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Gut microbiota in experimental murine model of Graves’ orbitopathy established in different environments may modulate clinical presentation of disease

Overview of attention for article published in Microbiome, May 2018
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Gut microbiota in experimental murine model of Graves’ orbitopathy established in different environments may modulate clinical presentation of disease
Published in
Microbiome, May 2018
DOI 10.1186/s40168-018-0478-4
Pubmed ID

Giulia Masetti, Sajad Moshkelgosha, Hedda-Luise Köhling, Danila Covelli, Jasvinder Paul Banga, Utta Berchner-Pfannschmidt, Mareike Horstmann, Salvador Diaz-Cano, Gina-Eva Goertz, Sue Plummer, Anja Eckstein, Marian Ludgate, Filippo Biscarini, Julian Roberto Marchesi


Variation in induced models of autoimmunity has been attributed to the housing environment and its effect on the gut microbiota. In Graves' disease (GD), autoantibodies to the thyrotropin receptor (TSHR) cause autoimmune hyperthyroidism. Many GD patients develop Graves' orbitopathy or ophthalmopathy (GO) characterized by orbital tissue remodeling including adipogenesis. Murine models of GD/GO would help delineate pathogenetic mechanisms, and although several have been reported, most lack reproducibility. A model comprising immunization of female BALBc mice with a TSHR expression plasmid using in vivo electroporation was reproduced in two independent laboratories. Similar orbital disease was induced in both centers, but differences were apparent (e.g., hyperthyroidism in Center 1 but not Center 2). We hypothesized a role for the gut microbiota influencing the outcome and reproducibility of induced GO. We combined metataxonomics (16S rRNA gene sequencing) and traditional microbial culture of the intestinal contents from the GO murine model, to analyze the gut microbiota in the two centers. We observed significant differences in alpha and beta diversity and in the taxonomic profiles, e.g., operational taxonomic units (OTUs) from the genus Lactobacillus were more abundant in Center 2, and Bacteroides and Bifidobacterium counts were more abundant in Center 1 where we also observed a negative correlation between the OTUs of the genus Intestinimonas and TSHR autoantibodies. Traditional microbiology largely confirmed the metataxonomics data and indicated significantly higher yeast counts in Center 1 TSHR-immunized mice. We also compared the gut microbiota between immunization groups within Center 2, comprising the TSHR- or βgal control-immunized mice and naïve untreated mice. We observed a shift of the TSHR-immunized mice bacterial communities described by the beta diversity weighted Unifrac. Furthermore, we observed a significant positive correlation between the presence of Firmicutes and orbital-adipogenesis specifically in TSHR-immunized mice. The significant differences observed in microbiota composition from BALBc mice undergoing the same immunization protocol in comparable specific-pathogen-free (SPF) units in different centers support a role for the gut microbiota in modulating the induced response. The gut microbiota might also contribute to the heterogeneity of induced response since we report potential disease-associated microbial taxonomies and correlation with ocular disease.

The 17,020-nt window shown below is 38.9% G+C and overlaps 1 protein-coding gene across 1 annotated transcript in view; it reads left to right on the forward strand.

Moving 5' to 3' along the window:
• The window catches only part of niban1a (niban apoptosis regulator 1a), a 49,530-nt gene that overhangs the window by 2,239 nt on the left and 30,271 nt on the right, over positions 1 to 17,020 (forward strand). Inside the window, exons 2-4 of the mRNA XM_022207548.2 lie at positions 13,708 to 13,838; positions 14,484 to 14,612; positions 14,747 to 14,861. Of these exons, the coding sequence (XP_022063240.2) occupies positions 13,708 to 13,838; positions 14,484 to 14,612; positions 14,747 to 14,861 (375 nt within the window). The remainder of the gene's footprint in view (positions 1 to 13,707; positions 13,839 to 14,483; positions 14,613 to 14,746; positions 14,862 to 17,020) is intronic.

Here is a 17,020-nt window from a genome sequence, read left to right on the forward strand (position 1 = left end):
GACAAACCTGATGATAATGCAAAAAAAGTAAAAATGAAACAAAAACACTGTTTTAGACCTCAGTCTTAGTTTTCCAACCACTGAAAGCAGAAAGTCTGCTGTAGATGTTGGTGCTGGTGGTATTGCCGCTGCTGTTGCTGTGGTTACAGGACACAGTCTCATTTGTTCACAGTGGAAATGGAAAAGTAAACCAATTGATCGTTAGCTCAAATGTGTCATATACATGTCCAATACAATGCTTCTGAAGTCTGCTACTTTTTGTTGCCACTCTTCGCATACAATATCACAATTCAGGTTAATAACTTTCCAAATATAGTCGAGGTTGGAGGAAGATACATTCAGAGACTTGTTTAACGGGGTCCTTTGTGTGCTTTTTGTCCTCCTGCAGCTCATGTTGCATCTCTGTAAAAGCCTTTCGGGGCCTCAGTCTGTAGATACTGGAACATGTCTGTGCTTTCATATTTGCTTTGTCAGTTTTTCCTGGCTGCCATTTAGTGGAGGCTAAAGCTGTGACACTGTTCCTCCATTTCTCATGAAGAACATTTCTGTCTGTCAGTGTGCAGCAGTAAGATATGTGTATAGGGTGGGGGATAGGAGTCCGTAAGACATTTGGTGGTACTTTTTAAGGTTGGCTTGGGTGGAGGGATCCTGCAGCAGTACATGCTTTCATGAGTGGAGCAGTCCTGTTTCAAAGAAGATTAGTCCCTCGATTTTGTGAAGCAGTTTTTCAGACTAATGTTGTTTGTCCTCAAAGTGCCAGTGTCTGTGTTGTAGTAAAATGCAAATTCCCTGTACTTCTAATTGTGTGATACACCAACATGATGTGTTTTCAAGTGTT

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Mendeley readers

The data shown below were compiled from readership statistics for 51 Mendeley readers of this research output. Click here to see the associated Mendeley record.

Geographical breakdown

Country Count As %
Unknown 51 100%

Demographic breakdown

Readers by professional status Count As %
Researcher 10 20%
Student > Ph. D. Student 8 16%
Other 5 10%
Professor > Associate Professor 5 10%
Student > Bachelor 4 8%
Other 10 20%
Unknown 9 18%
Readers by discipline Count As %
Medicine and Dentistry 15 29%
Biochemistry, Genetics and Molecular Biology 9 18%
Immunology and Microbiology 7 14%
Veterinary Science and Veterinary Medicine 2 4%
Computer Science 2 4%
Other 4 8%
Unknown 12 24%

Attention Score in Context

This research output has an Altmetric Attention Score of 2. This is our high-level measure of the quality and quantity of online attention that it has received. This Attention Score, as well as the ranking and number of research outputs shown below, was calculated when the research output was last mentioned on 01 June 2018.
All research outputs
of 13,020,439 outputs
Outputs from Microbiome
of 701 outputs
Outputs of similar age
of 271,415 outputs
Outputs of similar age from Microbiome
of 22 outputs
Altmetric has tracked 13,020,439 research outputs across all sources so far. This one is in the 43rd percentile – i.e., 43% of other outputs scored the same or lower than it.
So far Altmetric has tracked 701 research outputs from this source. They typically receive a lot more attention than average, with a mean Attention Score of 37.1. This one is in the 5th percentile – i.e., 5% of its peers scored the same or lower than it.
Older research outputs will score higher simply because they've had more time to accumulate mentions. To account for age we can compare this Altmetric Attention Score to the 271,415 tracked outputs that were published within six weeks on either side of this one in any source. This one has gotten more attention than average, scoring higher than 50% of its contemporaries.
We're also able to compare this research output to 22 others from the same source and published within six weeks on either side of this one. This one is in the 4th percentile – i.e., 4% of its contemporaries scored the same or lower than it.